Angelucci v. Century Supper Club, S136154.

Citation158 P.3d 718,59 Cal.Rptr.3d 142,41 Cal.4th 160
Decision Date31 May 2007
Docket NumberNo. S136154.,S136154.
CourtUnited States State Supreme Court (California)
PartiesMarc ANGELUCCI et al., Plaintiffs and Appellants, v. CENTURY SUPPER CLUB, Defendant and Respondent.

The Rava Law Firm, Alfred G. Rava, San Diego; Law Offices of Morse Mehrban and Morse Mehrban for Plaintiffs and Appellants.

The Sturdevant Law Firm, James C. Sturdevant and Monique Olivier, San Francisco, for Consumer Attorneys of California as Amicus Curiae on behalf of Plaintiffs and Appellants.

Jennifer C. Pizer; Christine P. Sun, Hector P. Villagra; David Blair-Loy; and Tamara Lange for Lambda Legal Defense and Education Fund, Inc., American Civil Liberties Union Foundation of Southern California, American Civil Liberties Union Foundation of San Diego & Imperial Counties and American Civil Liberties Union Foundation of Northern California as Amici Curiae on behalf of Plaintiffs and Appellants.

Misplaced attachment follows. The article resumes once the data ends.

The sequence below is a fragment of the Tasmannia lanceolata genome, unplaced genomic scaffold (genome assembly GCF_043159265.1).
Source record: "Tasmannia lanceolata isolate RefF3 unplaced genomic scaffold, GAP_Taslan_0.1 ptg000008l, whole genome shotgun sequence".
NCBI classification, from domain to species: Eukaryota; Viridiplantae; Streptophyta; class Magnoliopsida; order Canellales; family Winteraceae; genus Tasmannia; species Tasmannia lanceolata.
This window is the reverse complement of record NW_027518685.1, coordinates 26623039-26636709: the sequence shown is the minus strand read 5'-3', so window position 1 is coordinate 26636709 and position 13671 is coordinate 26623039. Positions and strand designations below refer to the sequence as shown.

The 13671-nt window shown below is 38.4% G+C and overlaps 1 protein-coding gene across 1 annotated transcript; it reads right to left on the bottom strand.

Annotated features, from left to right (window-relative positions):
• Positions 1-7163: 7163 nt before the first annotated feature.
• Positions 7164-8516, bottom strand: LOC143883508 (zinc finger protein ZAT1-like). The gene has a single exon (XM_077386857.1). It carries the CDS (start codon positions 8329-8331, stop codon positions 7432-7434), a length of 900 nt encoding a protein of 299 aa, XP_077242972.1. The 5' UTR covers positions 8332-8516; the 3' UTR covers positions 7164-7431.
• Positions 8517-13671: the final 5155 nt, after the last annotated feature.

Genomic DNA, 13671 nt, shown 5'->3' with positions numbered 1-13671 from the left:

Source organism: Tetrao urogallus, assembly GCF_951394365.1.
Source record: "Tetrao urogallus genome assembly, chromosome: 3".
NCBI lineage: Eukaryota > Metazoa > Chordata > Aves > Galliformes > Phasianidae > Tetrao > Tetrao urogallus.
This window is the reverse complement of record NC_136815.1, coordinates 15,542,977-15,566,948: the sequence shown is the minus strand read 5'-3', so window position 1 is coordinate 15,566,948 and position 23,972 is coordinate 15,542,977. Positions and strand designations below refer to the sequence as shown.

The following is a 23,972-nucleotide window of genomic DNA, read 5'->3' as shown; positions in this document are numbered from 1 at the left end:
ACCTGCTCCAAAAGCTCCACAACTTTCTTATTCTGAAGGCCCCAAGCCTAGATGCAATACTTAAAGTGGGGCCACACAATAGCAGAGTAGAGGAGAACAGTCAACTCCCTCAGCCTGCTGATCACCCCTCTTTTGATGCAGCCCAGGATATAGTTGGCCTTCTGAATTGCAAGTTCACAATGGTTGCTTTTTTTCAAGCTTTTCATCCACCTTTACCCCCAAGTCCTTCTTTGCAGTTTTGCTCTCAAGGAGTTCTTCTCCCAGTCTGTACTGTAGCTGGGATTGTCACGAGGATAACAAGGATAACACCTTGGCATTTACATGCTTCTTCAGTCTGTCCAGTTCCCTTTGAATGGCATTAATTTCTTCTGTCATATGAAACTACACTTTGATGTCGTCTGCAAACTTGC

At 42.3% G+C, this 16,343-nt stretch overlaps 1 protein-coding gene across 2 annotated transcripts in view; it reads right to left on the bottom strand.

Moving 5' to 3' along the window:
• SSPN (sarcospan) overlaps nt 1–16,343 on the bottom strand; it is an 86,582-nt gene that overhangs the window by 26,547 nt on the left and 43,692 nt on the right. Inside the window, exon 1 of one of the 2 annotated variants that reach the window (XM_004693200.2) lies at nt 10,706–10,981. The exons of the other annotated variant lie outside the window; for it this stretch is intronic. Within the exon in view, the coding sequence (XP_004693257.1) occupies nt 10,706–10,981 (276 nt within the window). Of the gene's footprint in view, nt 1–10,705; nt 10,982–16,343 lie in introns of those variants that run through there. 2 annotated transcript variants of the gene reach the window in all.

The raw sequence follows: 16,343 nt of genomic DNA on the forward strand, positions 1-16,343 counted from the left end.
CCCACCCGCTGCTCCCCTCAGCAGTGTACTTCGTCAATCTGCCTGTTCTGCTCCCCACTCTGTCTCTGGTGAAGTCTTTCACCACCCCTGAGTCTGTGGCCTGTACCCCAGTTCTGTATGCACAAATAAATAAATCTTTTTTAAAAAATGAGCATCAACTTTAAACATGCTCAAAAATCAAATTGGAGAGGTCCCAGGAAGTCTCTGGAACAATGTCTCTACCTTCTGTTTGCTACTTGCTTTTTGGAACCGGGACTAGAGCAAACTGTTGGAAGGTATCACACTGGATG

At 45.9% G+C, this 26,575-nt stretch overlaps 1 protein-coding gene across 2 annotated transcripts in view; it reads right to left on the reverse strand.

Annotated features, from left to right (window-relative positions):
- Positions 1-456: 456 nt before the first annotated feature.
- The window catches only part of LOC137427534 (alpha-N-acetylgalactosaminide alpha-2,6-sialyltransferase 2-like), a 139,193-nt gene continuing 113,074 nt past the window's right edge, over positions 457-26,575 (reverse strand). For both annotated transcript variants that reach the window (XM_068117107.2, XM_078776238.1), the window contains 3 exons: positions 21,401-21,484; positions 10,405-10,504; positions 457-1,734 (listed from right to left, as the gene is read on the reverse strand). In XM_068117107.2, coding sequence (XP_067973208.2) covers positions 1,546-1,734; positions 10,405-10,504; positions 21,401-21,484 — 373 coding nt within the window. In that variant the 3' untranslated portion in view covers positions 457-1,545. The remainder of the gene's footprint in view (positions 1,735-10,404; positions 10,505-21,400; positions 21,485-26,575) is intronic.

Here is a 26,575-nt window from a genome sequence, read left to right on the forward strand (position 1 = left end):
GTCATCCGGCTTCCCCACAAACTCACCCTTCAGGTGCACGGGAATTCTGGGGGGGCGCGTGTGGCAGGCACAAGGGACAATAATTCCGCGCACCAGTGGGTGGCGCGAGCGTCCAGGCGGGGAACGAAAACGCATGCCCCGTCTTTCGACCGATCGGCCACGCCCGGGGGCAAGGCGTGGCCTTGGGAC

Harry Crouch for National Coalition of Free Men, Los Angeles Chapter, as Amicus Curiae on behalf of Plaintiffs and Appellants.

Law Offices of Steven L. Martin and Steven L. Martin, Santa Monica, for Defendant and Respondent.

Payne & Fears, Daniel L. Rasmussen, Irvine, and Julie J. Bisceglia for Corinthian Colleges as Amicus Curiae on behalf of Defendant and Respondent.

Deborah J. La Fetra and Timothy Sandefur, Sacramento, for Pacific Legal Foundation as Amicus Curiae on behalf of Defendant and Respondent.


We granted review in the present case to determine whether, in order to state a claim under Civil Code section 52, subdivision (a), the relevant remedial provision of the Unruh Civil Rights Act (Civ.Code, § 51 et seq.; also hereinafter sometimes referred to as the Act), plaintiffs must demonstrate that they affirmatively requested nondiscriminatory treatment and were refused.1